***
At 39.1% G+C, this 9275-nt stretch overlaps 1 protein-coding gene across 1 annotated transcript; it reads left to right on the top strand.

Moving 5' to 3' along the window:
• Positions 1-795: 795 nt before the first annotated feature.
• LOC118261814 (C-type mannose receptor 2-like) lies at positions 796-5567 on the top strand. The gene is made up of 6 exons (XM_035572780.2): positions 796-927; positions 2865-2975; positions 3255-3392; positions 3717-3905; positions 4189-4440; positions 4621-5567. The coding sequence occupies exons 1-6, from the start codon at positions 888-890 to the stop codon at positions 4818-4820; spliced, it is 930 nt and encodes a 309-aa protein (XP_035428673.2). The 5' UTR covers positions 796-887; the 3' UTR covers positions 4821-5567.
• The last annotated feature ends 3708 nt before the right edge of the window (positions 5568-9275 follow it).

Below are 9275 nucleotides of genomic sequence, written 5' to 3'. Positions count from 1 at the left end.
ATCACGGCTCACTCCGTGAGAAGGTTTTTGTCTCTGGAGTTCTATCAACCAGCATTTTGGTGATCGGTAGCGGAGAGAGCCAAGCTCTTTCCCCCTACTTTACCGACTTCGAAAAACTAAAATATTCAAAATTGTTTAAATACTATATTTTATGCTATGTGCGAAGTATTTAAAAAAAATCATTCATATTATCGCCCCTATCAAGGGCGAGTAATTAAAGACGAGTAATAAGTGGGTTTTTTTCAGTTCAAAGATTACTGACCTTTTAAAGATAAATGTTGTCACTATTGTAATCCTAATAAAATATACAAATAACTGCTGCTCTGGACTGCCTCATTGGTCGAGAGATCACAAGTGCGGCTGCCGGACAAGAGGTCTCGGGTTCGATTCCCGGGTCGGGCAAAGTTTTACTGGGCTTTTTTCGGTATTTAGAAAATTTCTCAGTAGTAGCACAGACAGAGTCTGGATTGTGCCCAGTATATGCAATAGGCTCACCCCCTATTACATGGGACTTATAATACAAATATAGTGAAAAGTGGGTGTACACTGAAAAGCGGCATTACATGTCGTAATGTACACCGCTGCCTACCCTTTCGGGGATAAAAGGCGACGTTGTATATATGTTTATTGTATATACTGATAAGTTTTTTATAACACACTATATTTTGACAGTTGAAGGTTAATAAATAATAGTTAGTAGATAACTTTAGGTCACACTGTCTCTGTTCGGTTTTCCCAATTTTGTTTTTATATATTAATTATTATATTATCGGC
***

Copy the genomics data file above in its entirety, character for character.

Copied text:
At 39.1% G+C, this 9275-nt stretch overlaps 1 protein-coding gene across 1 annotated transcript; it reads left to right on the top strand.

Moving 5' to 3' along the window:
• Positions 1-795: 795 nt before the first annotated feature.
• LOC118261814 (C-type mannose receptor 2-like) lies at positions 796-5567 on the top strand. The gene is made up of 6 exons (XM_035572780.2): positions 796-927; positions 2865-2975; positions 3255-3392; positions 3717-3905; positions 4189-4440; positions 4621-5567. The coding sequence occupies exons 1-6, from the start codon at positions 888-890 to the stop codon at positions 4818-4820; spliced, it is 930 nt and encodes a 309-aa protein (XP_035428673.2). The 5' UTR covers positions 796-887; the 3' UTR covers positions 4821-5567.
• The last annotated feature ends 3708 nt before the right edge of the window (positions 5568-9275 follow it).

Below are 9275 nucleotides of genomic sequence, written 5' to 3'. Positions count from 1 at the left end.
ATCACGGCTCACTCCGTGAGAAGGTTTTTGTCTCTGGAGTTCTATCAACCAGCATTTTGGTGATCGGTAGCGGAGAGAGCCAAGCTCTTTCCCCCTACTTTACCGACTTCGAAAAACTAAAATATTCAAAATTGTTTAAATACTATATTTTATGCTATGTGCGAAGTATTTAAAAAAAATCATTCATATTATCGCCCCTATCAAGGGCGAGTAATTAAAGACGAGTAATAAGTGGGTTTTTTTCAGTTCAAAGATTACTGACCTTTTAAAGATAAATGTTGTCACTATTGTAATCCTAATAAAATATACAAATAACTGCTGCTCTGGACTGCCTCATTGGTCGAGAGATCACAAGTGCGGCTGCCGGACAAGAGGTCTCGGGTTCGATTCCCGGGTCGGGCAAAGTTTTACTGGGCTTTTTTCGGTATTTAGAAAATTTCTCAGTAGTAGCACAGACAGAGTCTGGATTGTGCCCAGTATATGCAATAGGCTCACCCCCTATTACATGGGACTTATAATACAAATATAGTGAAAAGTGGGTGTACACTGAAAAGCGGCATTACATGTCGTAATGTACACCGCTGCCTACCCTTTCGGGGATAAAAGGCGACGTTGTATATATGTTTATTGTATATACTGATAAGTTTTTTATAACACACTATATTTTGACAGTTGAAGGTTAATAAATAATAGTTAGTAGATAACTTTAGGTCACACTGTCTCTGTTCGGTTTTCCCAATTTTGTTTTTATATATTAATTATTATATTATCGGC